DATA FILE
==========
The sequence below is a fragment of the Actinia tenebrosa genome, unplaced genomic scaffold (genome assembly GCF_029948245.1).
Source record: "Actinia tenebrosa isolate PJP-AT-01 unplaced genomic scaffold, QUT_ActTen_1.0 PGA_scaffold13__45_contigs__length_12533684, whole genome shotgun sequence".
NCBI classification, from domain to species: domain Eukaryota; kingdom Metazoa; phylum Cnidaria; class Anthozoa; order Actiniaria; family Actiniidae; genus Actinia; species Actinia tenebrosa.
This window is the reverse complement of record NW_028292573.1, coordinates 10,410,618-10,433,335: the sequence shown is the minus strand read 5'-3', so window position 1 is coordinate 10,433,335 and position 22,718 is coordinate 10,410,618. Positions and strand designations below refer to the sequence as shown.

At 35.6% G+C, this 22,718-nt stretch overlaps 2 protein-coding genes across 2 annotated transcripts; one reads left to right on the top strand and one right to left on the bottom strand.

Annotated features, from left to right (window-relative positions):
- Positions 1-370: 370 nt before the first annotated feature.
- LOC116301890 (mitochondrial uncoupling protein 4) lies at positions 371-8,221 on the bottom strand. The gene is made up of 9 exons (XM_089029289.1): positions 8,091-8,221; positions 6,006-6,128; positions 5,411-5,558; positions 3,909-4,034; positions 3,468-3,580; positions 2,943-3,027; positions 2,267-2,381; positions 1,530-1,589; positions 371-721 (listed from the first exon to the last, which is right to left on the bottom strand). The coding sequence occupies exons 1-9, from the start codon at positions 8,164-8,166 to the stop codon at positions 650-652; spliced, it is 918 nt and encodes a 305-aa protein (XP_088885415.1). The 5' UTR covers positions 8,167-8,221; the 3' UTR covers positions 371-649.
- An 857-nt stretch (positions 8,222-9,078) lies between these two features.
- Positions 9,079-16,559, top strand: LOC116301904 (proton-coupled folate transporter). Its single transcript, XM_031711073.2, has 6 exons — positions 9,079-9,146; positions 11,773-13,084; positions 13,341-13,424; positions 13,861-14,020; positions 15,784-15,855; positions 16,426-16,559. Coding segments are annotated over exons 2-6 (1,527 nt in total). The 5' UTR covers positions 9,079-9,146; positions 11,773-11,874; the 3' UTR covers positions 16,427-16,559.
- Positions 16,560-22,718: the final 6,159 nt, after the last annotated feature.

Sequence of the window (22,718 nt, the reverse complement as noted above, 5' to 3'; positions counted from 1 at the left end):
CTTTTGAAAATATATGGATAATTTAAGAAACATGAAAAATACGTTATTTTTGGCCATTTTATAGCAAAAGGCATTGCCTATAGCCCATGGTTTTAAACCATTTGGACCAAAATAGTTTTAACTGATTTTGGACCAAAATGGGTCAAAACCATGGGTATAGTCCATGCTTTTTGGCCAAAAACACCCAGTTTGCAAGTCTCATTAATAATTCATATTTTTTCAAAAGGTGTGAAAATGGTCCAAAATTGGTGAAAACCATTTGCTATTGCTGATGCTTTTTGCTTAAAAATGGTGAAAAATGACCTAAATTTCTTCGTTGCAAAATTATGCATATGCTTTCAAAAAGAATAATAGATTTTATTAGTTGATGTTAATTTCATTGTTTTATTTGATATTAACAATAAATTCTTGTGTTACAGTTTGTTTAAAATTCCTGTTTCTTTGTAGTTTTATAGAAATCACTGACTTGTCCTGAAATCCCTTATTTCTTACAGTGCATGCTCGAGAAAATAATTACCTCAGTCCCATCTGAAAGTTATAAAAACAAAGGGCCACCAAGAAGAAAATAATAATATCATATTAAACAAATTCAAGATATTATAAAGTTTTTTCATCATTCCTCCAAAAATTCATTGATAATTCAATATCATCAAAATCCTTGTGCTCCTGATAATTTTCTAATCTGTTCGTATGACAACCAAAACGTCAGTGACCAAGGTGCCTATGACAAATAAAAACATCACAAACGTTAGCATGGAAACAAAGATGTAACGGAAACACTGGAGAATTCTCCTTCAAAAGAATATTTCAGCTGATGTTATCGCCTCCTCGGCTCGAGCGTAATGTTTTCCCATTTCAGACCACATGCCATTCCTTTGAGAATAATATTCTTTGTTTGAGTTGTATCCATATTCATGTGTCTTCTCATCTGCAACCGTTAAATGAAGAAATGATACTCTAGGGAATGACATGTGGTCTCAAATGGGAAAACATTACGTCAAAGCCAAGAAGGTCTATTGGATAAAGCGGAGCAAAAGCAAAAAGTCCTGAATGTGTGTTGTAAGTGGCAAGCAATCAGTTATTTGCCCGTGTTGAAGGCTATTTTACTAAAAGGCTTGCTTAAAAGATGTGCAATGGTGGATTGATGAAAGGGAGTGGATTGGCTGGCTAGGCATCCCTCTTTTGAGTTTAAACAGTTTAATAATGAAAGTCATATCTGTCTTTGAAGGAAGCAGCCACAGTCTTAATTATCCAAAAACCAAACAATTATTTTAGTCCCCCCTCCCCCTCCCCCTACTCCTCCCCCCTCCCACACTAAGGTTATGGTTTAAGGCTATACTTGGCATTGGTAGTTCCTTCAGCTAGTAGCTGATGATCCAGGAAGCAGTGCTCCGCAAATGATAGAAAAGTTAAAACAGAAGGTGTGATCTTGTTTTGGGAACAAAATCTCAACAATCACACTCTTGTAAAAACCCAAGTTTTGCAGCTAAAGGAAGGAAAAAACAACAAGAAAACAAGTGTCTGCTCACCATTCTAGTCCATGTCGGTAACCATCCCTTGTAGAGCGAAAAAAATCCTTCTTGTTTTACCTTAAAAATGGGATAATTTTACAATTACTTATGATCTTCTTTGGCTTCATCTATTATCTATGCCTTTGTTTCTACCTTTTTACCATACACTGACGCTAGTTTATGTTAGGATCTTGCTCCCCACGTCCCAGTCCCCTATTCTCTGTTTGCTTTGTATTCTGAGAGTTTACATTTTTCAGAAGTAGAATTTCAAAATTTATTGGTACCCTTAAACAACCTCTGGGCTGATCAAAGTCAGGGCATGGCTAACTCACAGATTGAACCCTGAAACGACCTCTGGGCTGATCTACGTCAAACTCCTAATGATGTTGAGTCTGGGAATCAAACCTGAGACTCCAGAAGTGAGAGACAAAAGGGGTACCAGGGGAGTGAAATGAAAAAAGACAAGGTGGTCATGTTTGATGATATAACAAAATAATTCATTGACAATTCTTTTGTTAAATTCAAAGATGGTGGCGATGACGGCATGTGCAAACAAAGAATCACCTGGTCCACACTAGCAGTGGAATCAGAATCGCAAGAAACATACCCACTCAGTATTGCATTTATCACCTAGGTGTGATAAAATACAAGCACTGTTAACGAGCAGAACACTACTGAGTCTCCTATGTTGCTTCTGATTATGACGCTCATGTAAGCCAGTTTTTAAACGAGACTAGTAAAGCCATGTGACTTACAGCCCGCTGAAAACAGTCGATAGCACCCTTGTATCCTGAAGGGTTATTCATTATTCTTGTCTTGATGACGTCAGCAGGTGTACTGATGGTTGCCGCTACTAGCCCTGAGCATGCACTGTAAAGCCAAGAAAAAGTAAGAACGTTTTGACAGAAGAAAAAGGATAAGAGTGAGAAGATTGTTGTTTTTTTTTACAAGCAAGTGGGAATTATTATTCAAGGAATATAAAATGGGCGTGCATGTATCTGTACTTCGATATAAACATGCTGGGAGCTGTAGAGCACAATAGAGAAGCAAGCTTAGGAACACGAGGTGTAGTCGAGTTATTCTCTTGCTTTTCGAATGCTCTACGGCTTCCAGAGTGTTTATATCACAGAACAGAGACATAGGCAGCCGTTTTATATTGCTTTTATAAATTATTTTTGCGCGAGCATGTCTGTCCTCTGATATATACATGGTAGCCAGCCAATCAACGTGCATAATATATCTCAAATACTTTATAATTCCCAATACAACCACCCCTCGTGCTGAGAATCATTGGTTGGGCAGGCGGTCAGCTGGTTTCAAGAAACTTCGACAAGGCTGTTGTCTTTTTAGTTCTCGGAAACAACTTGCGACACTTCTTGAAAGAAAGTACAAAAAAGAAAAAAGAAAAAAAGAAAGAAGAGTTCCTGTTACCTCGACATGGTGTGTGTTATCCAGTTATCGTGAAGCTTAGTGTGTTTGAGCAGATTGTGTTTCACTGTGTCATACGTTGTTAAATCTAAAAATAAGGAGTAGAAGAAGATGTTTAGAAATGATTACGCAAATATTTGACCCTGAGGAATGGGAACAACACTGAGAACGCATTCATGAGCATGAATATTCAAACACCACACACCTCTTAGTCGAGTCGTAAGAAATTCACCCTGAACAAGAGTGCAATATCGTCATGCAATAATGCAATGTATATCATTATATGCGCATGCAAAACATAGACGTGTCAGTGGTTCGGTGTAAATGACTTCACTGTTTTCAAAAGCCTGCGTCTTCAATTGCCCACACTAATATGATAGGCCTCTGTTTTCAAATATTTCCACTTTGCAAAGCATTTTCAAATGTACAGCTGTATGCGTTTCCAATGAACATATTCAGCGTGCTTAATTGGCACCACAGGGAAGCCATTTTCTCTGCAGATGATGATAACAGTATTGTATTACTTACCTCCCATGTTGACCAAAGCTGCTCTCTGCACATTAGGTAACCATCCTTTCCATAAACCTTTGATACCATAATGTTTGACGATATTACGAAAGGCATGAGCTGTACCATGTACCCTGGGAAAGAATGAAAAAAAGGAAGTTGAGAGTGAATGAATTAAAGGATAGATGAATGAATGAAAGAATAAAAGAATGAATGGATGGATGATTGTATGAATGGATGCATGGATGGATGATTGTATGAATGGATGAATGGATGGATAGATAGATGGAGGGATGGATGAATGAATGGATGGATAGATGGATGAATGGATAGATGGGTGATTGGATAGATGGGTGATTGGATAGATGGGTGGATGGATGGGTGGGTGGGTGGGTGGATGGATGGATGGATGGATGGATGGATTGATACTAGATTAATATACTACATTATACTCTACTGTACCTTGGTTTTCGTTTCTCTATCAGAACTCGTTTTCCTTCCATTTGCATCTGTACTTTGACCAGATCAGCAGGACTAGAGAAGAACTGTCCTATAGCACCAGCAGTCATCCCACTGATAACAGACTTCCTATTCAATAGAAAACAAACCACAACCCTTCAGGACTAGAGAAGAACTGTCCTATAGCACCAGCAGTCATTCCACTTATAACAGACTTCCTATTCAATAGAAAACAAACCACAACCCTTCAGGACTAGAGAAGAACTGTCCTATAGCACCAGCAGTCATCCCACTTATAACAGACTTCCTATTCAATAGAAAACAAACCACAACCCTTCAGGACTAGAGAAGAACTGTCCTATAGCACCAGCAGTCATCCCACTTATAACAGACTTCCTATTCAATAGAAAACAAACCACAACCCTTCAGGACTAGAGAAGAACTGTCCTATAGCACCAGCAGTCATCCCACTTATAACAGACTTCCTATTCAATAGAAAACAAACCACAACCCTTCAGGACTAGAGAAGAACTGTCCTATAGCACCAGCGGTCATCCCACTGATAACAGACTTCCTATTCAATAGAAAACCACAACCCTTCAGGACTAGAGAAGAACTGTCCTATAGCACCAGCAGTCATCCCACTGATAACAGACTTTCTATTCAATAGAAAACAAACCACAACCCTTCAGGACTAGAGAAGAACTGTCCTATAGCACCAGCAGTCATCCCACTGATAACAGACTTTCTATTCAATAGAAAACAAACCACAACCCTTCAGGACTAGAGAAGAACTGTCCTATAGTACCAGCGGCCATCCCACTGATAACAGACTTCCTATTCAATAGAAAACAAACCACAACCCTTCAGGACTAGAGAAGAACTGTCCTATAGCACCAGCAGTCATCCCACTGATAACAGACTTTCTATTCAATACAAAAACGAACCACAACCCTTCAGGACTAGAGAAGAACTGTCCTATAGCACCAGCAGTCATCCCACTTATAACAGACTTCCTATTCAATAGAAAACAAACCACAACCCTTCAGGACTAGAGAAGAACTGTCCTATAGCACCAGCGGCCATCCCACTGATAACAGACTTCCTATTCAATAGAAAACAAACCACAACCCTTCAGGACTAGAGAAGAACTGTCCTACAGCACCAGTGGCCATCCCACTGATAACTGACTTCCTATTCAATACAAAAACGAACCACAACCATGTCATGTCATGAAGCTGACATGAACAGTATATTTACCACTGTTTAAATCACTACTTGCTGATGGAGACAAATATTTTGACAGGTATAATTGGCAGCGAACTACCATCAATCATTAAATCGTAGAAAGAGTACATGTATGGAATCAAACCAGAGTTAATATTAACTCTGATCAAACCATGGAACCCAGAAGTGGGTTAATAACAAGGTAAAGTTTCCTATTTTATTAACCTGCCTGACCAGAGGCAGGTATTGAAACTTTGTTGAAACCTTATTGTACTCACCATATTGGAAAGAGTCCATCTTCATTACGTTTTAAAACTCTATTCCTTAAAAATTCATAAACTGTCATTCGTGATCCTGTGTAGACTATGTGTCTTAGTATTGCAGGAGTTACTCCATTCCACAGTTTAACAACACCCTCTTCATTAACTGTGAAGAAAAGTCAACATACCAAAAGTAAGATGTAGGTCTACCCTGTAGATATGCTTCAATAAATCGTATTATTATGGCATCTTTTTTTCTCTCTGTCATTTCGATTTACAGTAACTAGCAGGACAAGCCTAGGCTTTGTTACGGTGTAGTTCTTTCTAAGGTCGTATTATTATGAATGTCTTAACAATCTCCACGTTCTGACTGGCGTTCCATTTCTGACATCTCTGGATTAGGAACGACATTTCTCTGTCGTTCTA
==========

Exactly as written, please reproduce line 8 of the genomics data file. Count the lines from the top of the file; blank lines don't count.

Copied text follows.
- LOC116301890 (mitochondrial uncoupling protein 4) lies at positions 371-8,221 on the bottom strand. The gene is made up of 9 exons (XM_089029289.1): positions 8,091-8,221; positions 6,006-6,128; positions 5,411-5,558; positions 3,909-4,034; positions 3,468-3,580; positions 2,943-3,027; positions 2,267-2,381; positions 1,530-1,589; positions 371-721 (listed from the first exon to the last, which is right to left on the bottom strand). The coding sequence occupies exons 1-9, from the start codon at positions 8,164-8,166 to the stop codon at positions 650-652; spliced, it is 918 nt and encodes a 305-aa protein (XP_088885415.1). The 5' UTR covers positions 8,167-8,221; the 3' UTR covers positions 371-649.